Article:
100 years ago today,  the first games of the National Hockey League were played, with teams that included the Montreal Canadiens and the Ottawa Senators (1917).

At the time, there were only four teams in total, and they were all based out of Canada. Now, the league has grown to include 31 teams across North America.

WATCH the NHL video below…

MORE Good News on this Date:

  • The Susan Constant, Godspeed, and Discovery departed England for Jamestown, Virginia, to settle what would be the first American colony (1606)
  • Ben Franklin began publishing Poor Richard’s Almanac (1732)
  • Charles Dickens’ A Christmas Carol was first published (1843)
  • The BBC World Service began broadcasting as the BBC Empire Service (1932)
  • The first personal computer went on sale in the U.S. as a DIY kit, for $397, the Altair 8800, sales of which exceeded all expectations (1974)
  • Wayne Gretzky, 23, became the 18th, and youngest, player in NHL history to score more than 1,000 points (1984)
  • The Soviet Union freed dissident Andrei Sakharov (1986)
  • The Academy Award winning blockbuster, Titanic, opened in theaters (1997)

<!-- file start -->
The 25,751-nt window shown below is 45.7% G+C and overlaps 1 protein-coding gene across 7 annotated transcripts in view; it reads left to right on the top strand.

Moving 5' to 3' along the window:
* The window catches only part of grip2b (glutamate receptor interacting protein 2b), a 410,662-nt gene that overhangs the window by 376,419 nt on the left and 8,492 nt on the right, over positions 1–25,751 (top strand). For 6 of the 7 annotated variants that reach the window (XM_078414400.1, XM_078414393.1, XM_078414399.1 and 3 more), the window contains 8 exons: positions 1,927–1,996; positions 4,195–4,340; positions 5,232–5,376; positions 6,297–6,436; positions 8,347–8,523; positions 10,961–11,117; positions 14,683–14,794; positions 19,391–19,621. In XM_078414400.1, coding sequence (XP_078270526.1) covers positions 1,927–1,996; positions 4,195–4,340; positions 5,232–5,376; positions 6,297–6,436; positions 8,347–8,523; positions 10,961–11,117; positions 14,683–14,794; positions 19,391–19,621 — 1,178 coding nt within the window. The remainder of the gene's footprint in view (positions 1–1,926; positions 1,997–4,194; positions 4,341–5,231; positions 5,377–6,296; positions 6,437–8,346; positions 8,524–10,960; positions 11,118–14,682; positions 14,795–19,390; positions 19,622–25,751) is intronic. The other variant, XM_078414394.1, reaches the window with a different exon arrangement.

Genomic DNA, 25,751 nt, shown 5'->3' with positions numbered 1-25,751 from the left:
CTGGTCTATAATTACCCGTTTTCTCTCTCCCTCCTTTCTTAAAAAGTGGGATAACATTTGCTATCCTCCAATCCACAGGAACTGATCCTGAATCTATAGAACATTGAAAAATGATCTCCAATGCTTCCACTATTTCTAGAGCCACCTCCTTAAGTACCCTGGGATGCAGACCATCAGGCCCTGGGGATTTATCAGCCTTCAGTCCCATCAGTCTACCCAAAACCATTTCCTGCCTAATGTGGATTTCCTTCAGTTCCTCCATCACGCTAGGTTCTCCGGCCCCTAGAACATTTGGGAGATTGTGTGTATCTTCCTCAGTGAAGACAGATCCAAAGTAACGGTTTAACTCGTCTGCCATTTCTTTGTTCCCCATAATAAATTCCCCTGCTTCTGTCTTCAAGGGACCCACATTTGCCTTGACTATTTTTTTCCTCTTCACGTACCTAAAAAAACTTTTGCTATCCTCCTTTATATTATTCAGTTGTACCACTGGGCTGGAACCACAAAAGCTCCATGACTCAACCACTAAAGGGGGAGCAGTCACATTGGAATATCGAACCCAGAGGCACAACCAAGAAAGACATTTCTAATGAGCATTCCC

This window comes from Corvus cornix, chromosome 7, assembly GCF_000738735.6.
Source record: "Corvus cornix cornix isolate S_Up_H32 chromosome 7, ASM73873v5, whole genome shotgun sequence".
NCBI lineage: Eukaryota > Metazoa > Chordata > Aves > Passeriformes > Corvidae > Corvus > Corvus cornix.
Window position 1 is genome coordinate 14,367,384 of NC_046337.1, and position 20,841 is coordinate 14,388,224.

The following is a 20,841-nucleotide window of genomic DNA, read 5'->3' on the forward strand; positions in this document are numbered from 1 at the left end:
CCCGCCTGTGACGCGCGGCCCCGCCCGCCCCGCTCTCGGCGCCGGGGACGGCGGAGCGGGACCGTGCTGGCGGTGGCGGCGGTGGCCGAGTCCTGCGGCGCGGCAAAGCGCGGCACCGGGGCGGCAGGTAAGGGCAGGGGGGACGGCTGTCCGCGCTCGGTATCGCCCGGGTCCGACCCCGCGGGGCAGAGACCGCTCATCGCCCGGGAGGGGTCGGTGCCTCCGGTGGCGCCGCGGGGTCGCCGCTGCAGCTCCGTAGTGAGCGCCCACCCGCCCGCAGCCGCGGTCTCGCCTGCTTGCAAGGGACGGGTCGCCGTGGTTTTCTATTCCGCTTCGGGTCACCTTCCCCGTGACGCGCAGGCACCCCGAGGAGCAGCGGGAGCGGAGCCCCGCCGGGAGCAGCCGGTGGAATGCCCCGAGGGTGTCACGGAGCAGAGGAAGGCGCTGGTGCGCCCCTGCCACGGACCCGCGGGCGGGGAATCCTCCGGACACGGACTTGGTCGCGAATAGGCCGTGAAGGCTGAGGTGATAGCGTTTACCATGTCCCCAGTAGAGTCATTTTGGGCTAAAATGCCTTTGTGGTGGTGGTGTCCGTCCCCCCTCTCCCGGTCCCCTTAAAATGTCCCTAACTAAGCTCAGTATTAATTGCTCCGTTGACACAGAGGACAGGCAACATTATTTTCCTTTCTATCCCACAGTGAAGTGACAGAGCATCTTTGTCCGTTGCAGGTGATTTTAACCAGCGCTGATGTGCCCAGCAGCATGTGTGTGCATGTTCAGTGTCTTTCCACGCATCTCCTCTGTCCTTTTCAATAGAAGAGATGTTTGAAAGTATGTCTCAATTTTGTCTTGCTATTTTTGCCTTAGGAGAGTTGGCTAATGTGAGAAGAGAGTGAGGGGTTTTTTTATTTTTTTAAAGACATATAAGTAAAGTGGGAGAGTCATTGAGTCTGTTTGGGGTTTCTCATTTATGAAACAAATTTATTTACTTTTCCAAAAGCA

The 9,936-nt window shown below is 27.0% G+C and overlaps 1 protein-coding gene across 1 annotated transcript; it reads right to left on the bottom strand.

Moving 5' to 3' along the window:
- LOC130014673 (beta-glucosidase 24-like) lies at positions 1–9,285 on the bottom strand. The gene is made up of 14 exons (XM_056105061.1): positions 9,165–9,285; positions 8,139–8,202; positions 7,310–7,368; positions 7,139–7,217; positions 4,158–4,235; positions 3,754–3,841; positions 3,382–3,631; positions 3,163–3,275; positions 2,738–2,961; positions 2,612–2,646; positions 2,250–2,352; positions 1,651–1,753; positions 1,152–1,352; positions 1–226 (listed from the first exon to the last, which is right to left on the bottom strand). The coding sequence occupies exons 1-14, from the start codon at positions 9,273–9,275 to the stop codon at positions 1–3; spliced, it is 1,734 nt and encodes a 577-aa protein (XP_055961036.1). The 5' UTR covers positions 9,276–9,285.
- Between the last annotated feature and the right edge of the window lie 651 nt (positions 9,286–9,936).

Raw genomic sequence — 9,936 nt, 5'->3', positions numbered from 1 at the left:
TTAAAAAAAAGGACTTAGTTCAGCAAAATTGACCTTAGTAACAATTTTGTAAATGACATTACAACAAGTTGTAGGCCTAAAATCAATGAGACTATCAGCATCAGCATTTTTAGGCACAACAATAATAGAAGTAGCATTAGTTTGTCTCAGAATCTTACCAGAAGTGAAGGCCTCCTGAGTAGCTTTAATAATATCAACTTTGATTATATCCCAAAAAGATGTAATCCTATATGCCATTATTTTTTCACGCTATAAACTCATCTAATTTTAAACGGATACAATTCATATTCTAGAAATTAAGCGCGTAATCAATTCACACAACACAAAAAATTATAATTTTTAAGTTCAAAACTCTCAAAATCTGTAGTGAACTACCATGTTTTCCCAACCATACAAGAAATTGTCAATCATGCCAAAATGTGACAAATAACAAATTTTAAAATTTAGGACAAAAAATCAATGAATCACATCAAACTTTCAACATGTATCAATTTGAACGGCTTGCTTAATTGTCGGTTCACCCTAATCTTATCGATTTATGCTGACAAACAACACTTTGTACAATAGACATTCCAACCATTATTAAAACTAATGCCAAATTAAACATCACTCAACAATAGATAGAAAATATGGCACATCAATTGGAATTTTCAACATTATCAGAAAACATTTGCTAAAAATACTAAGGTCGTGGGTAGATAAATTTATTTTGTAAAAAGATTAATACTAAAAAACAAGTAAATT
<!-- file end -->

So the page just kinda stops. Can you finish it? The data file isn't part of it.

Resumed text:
• Afghanistan‘s first elected parliament in 3 decades convened (2005)
  • Libya announced an end to its weapons of mass destruction (2003)

And, on this day in 1915, Edith Piaf was born in Paris. The French cabaret singer, songwriter and actress was one of France’s greatest international stars.

Her hit song “La Vie en rose” (Life in Rosy Hues) sold a million copies in the US alone in 1947. Written and composed by Piaf, it is one of the most familiar songs worldwide of the last century. The 2007 film of the same name tells the story of Piaf, played by Marion Cotillard whose portrayal won her the Academy Award for Best Actress. WATCH an English version of her hit, which “France’s Little Sparrow” recorded in 1950, with lines like, “When you speak, angels sing from above…Everyday words seem to turn into love songs”.

And, on this day in 1776, Thomas Paine published his first essay under the pseudonym, Common Sense, to inspire American colonists in a language that the common man could understand. Paine knew that the Colonists weren’t going to support the American Revolutionary War without proper reason to do so, so he set out to persuade them.


The pamphlet series began: “These are the times that try men’s souls: The summer soldier and the sunshine patriot will, in this crisis, shrink from the service of his country; but he that stands it now, deserves the love and thanks of man and woman.” It was read aloud to the Continental Army later that week, before the Battle of Trenton, to bolster morale among patriots, as well as shame neutrals and loyalists toward the cause. With strong deist beliefs, Paine stated that he believes God supports the American cause, “that God Almighty will not give up a people to military destruction, or leave them unsupportedly to perish, who have so earnestly and so repeatedly sought to avoid the calamities of war, by every decent method which wisdom could invent”.

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